November 23, 2011
Dodging tough decisions before an election is a time honored practice among politicians, but the 112th Congress and President Obama may have elevated the concept of “kicking the can down the road” to an art form.
With the 2012 elections looming, Republican and Democratic congressional leaders and Obama have repeatedly slipped the political noose on controversial issues ranging from Medicare, Social Security and tax reform to farm subsidies, energy production and air pollution control to avoid offending key constituencies.
“You’re talking about a period in which the ability to legislate with any kinds of bipartisan support is very seriously diminished because, of course, this next year is going to be all about messaging – all about positioning yourself for the presidential election, both on the part of the president and the Republican nominee, but also members of Congress,” Ross Baker, a Rutgers University political scientist, told The Fiscal Times today. “It’s sort of like people living in certain kinds of primitive societies who kind of make every decision based upon astrological signs, but in this case the astrological signs are the polls and the polls are basically dictating to people in government what positions they should be taking.”
Monday’s collapse of the bipartisan “Super Committee’s” efforts to negotiate a $1.2 trillion deficit reduction package is the latest and most dramatic case in point. Rather than exposing their parties to attacks from the left and the right by compromising on an array of entitlement and defense cuts and tax increases, the 12 members of the Committee waved the white flag. By declaring defeat, they postponed any further serious deficit reduction until 2013, when $1.2 trillion of automatic cuts in the Pentagon budget and domestic programs will automatically begin to kick in.
The wobbly-kneed Super
Committee could not
agree on a budget plan
to submit to Congress.
In the process, the committee, chaired by Sen. Patty Murray, D-Wash., and Jeb Hensarling, R-Tex., failed to come to grips with a handful of other politically thorny issues that need to be resolved before the end of the year, including important payroll tax and unemployment benefit issues. Last year’s payroll tax cut saved the average U.S. household more than $900, according to the Tax Policy Center. But because the wobbly-kneed Super Committee could not agree on a budget plan to submit to Congress, the tax cut, as well as unemployment benefits, could expire at the end of the year.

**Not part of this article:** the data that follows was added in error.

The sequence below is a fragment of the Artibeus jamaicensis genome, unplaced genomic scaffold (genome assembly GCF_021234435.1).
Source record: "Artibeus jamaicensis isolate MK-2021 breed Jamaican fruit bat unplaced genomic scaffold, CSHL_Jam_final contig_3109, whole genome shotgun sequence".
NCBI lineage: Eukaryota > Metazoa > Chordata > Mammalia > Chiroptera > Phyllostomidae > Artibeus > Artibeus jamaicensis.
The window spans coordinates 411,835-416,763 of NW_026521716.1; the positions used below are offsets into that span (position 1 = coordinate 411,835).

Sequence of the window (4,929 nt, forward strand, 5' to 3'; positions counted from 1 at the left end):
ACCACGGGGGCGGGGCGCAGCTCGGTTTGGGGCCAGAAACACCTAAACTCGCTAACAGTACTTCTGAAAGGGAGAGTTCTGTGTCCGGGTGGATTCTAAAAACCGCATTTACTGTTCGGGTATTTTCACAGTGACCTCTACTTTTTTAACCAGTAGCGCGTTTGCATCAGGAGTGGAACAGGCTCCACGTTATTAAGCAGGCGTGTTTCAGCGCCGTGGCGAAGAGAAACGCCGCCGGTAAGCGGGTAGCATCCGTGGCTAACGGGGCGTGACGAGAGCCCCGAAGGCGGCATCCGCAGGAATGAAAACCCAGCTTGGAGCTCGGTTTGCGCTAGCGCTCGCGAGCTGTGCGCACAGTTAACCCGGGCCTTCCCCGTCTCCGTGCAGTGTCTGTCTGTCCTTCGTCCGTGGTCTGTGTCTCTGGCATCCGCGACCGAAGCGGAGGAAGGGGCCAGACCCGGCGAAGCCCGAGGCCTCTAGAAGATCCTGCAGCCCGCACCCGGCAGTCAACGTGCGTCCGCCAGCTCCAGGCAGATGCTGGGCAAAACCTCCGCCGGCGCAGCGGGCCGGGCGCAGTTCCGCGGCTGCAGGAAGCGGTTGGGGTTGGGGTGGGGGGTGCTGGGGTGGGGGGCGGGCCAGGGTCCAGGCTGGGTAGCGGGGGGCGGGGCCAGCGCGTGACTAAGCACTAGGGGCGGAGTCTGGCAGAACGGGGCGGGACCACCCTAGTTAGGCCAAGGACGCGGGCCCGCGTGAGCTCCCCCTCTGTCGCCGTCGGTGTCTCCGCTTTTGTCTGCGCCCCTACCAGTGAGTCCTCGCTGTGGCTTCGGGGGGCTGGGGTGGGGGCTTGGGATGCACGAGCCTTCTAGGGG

After being sharply criticized for his handling of last summer’s near disastrous debt ceiling negotiations, Obama steered clear of the Super Committee talks, and was traveling in Asia during the final nine days of deliberations. Upon his return to Washington, the president chided the Super Committee members for missing their deadline. But Obama and his lieutenants have put off numerous politically risky decisions until after the election, particularly on the environmental and energy front.
FIVE BIG CANS THAT HAVE BEEN KICKED DOWN THE ROAD
- Tougher ozone limits, a lung-irritating pollutant that contributes to the illness and death of many Americans. The decision came amid complaints from industry and business groups who warned the new smog limits would be the most expensive rule in U.S. history. Obama ordered the Environmental Protection Agency to wait until 2013 for the regularly scheduled review of the ozone limit before granting final approval. The federal agency already had delayed a final decision four times in the past year.
- The 1,700-mile Keystone XL transcontinental pipeline for transporting oil extracted from Canadian tar sands to crude oil refineries along the Gulf Coast. Obama backed a State Department plan to study alternative routes for the pipeline – a concession to environmental groups and Nebraska officials concerned that the pipeline might contaminate underground water reservoirs. The oil industry complained that Obama’s decision announced earlier this month might jeopardize the project and cost the economy roughly 20,000 construction jobs.
- Implementation of an EPA rule that would have strengthened air pollution standards for incineration at major industrial facilities. The postponement in May followed a series of deferred rulings involving coal ash management, mountain top removal mining and a proposed reconsideration of stricter regulations for on cement manufacturing facilities. The rule was designed to reduce harmful air pollution emissions by industrial facilities including fine particle, ozone, mercury, hazardous air pollutants and dioxin.
- Shale gas drilling in Ohio has been delayed for up to six months by cancelling a mineral lease auction for Wayne National Forest. The recent move was made in deference to environmentalists who called for a study of the effects of a technique known as hydraulic fracturing.
- Imposing a 15-cent per tree fee on Christmas tree growers aimed at raising money for a Christmas tree industry promotional campaign – similar to industry advertising to promote milk, beef and cotton. The administration backed down after the conservative Heritage Foundation posted a blog blasting Obama’s alleged “Christmas tree tax” and warning that it would be passed on to consumers.
The raft of presidential delays underscores the political challenge of trying to placate environmentalists and the energy industry simultaneously. Obama’s decision to delay a decision on a route for the proposed Keystone XL pipeline came shortly after environmentalists staged a protest demonstration outside the White House.